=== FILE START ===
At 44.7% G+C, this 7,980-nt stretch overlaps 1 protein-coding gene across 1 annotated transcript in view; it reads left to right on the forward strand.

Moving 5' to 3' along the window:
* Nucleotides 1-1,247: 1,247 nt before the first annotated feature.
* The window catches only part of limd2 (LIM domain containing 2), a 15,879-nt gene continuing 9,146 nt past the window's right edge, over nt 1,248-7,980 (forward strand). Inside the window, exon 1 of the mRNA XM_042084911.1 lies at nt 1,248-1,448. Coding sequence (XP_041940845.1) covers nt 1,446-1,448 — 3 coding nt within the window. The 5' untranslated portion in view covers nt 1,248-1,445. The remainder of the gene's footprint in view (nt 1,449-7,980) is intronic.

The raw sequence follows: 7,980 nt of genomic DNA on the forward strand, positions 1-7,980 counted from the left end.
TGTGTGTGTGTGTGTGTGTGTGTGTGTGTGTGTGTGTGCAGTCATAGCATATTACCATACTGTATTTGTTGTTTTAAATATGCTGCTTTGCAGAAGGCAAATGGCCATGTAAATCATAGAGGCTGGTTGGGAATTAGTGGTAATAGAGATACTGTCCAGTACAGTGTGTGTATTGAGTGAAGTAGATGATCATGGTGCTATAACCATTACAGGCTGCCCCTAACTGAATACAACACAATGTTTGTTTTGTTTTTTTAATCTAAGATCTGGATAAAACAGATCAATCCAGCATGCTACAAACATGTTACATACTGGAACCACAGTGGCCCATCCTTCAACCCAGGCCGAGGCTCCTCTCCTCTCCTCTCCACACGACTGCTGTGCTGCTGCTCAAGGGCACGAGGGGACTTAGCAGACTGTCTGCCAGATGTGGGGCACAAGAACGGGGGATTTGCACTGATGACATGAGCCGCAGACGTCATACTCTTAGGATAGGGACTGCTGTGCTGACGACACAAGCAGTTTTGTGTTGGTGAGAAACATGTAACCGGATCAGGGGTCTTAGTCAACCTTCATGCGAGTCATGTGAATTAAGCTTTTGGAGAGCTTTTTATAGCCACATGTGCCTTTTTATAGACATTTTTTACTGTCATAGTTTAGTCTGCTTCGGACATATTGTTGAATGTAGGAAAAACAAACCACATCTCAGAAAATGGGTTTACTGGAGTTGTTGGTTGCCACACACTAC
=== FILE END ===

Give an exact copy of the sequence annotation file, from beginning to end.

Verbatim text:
At 44.7% G+C, this 7,980-nt stretch overlaps 1 protein-coding gene across 1 annotated transcript in view; it reads left to right on the forward strand.

Moving 5' to 3' along the window:
* Nucleotides 1-1,247: 1,247 nt before the first annotated feature.
* The window catches only part of limd2 (LIM domain containing 2), a 15,879-nt gene continuing 9,146 nt past the window's right edge, over nt 1,248-7,980 (forward strand). Inside the window, exon 1 of the mRNA XM_042084911.1 lies at nt 1,248-1,448. Coding sequence (XP_041940845.1) covers nt 1,446-1,448 — 3 coding nt within the window. The 5' untranslated portion in view covers nt 1,248-1,445. The remainder of the gene's footprint in view (nt 1,449-7,980) is intronic.

The raw sequence follows: 7,980 nt of genomic DNA on the forward strand, positions 1-7,980 counted from the left end.
TGTGTGTGTGTGTGTGTGTGTGTGTGTGTGTGTGTGTGCAGTCATAGCATATTACCATACTGTATTTGTTGTTTTAAATATGCTGCTTTGCAGAAGGCAAATGGCCATGTAAATCATAGAGGCTGGTTGGGAATTAGTGGTAATAGAGATACTGTCCAGTACAGTGTGTGTATTGAGTGAAGTAGATGATCATGGTGCTATAACCATTACAGGCTGCCCCTAACTGAATACAACACAATGTTTGTTTTGTTTTTTTAATCTAAGATCTGGATAAAACAGATCAATCCAGCATGCTACAAACATGTTACATACTGGAACCACAGTGGCCCATCCTTCAACCCAGGCCGAGGCTCCTCTCCTCTCCTCTCCACACGACTGCTGTGCTGCTGCTCAAGGGCACGAGGGGACTTAGCAGACTGTCTGCCAGATGTGGGGCACAAGAACGGGGGATTTGCACTGATGACATGAGCCGCAGACGTCATACTCTTAGGATAGGGACTGCTGTGCTGACGACACAAGCAGTTTTGTGTTGGTGAGAAACATGTAACCGGATCAGGGGTCTTAGTCAACCTTCATGCGAGTCATGTGAATTAAGCTTTTGGAGAGCTTTTTATAGCCACATGTGCCTTTTTATAGACATTTTTTACTGTCATAGTTTAGTCTGCTTCGGACATATTGTTGAATGTAGGAAAAACAAACCACATCTCAGAAAATGGGTTTACTGGAGTTGTTGGTTGCCACACACTAC